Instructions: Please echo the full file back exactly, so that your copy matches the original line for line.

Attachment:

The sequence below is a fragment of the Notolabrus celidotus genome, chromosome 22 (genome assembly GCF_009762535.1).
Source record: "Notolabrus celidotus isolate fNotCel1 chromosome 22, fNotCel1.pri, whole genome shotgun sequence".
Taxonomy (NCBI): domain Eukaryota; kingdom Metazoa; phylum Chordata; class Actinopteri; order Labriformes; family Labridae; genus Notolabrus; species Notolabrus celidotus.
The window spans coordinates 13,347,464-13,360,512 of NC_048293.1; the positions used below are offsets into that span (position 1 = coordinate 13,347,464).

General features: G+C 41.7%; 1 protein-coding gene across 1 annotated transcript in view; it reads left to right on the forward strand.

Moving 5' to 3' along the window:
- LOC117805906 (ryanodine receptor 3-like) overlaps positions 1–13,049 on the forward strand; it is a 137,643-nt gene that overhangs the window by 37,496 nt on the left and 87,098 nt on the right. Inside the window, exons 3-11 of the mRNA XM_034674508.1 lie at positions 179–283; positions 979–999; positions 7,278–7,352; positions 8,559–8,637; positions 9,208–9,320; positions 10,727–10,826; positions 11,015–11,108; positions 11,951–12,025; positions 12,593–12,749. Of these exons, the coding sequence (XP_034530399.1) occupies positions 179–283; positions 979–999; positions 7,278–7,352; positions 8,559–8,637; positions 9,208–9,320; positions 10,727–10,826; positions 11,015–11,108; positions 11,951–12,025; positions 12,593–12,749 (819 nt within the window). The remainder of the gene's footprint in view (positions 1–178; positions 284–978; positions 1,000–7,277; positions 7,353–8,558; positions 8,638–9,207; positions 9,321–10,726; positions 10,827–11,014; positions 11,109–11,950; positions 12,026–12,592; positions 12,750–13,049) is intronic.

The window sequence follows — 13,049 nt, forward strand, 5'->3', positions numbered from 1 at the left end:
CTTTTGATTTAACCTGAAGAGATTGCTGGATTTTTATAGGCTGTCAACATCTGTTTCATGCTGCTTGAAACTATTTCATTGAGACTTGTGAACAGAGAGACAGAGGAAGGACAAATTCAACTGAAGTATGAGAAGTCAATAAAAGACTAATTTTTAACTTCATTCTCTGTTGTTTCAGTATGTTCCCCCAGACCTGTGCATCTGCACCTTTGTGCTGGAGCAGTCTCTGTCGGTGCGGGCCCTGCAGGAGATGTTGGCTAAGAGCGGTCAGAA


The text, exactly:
The sequence below is a fragment of the Notolabrus celidotus genome, chromosome 22 (genome assembly GCF_009762535.1).
Source record: "Notolabrus celidotus isolate fNotCel1 chromosome 22, fNotCel1.pri, whole genome shotgun sequence".
Taxonomy (NCBI): domain Eukaryota; kingdom Metazoa; phylum Chordata; class Actinopteri; order Labriformes; family Labridae; genus Notolabrus; species Notolabrus celidotus.
The window spans coordinates 13,347,464-13,360,512 of NC_048293.1; the positions used below are offsets into that span (position 1 = coordinate 13,347,464).

General features: G+C 41.7%; 1 protein-coding gene across 1 annotated transcript in view; it reads left to right on the forward strand.

Moving 5' to 3' along the window:
- LOC117805906 (ryanodine receptor 3-like) overlaps positions 1–13,049 on the forward strand; it is a 137,643-nt gene that overhangs the window by 37,496 nt on the left and 87,098 nt on the right. Inside the window, exons 3-11 of the mRNA XM_034674508.1 lie at positions 179–283; positions 979–999; positions 7,278–7,352; positions 8,559–8,637; positions 9,208–9,320; positions 10,727–10,826; positions 11,015–11,108; positions 11,951–12,025; positions 12,593–12,749. Of these exons, the coding sequence (XP_034530399.1) occupies positions 179–283; positions 979–999; positions 7,278–7,352; positions 8,559–8,637; positions 9,208–9,320; positions 10,727–10,826; positions 11,015–11,108; positions 11,951–12,025; positions 12,593–12,749 (819 nt within the window). The remainder of the gene's footprint in view (positions 1–178; positions 284–978; positions 1,000–7,277; positions 7,353–8,558; positions 8,638–9,207; positions 9,321–10,726; positions 10,827–11,014; positions 11,109–11,950; positions 12,026–12,592; positions 12,750–13,049) is intronic.

The window sequence follows — 13,049 nt, forward strand, 5'->3', positions numbered from 1 at the left end:
CTTTTGATTTAACCTGAAGAGATTGCTGGATTTTTATAGGCTGTCAACATCTGTTTCATGCTGCTTGAAACTATTTCATTGAGACTTGTGAACAGAGAGACAGAGGAAGGACAAATTCAACTGAAGTATGAGAAGTCAATAAAAGACTAATTTTTAACTTCATTCTCTGTTGTTTCAGTATGTTCCCCCAGACCTGTGCATCTGCACCTTTGTGCTGGAGCAGTCTCTGTCGGTGCGGGCCCTGCAGGAGATGTTGGCTAAGAGCGGTCAGAA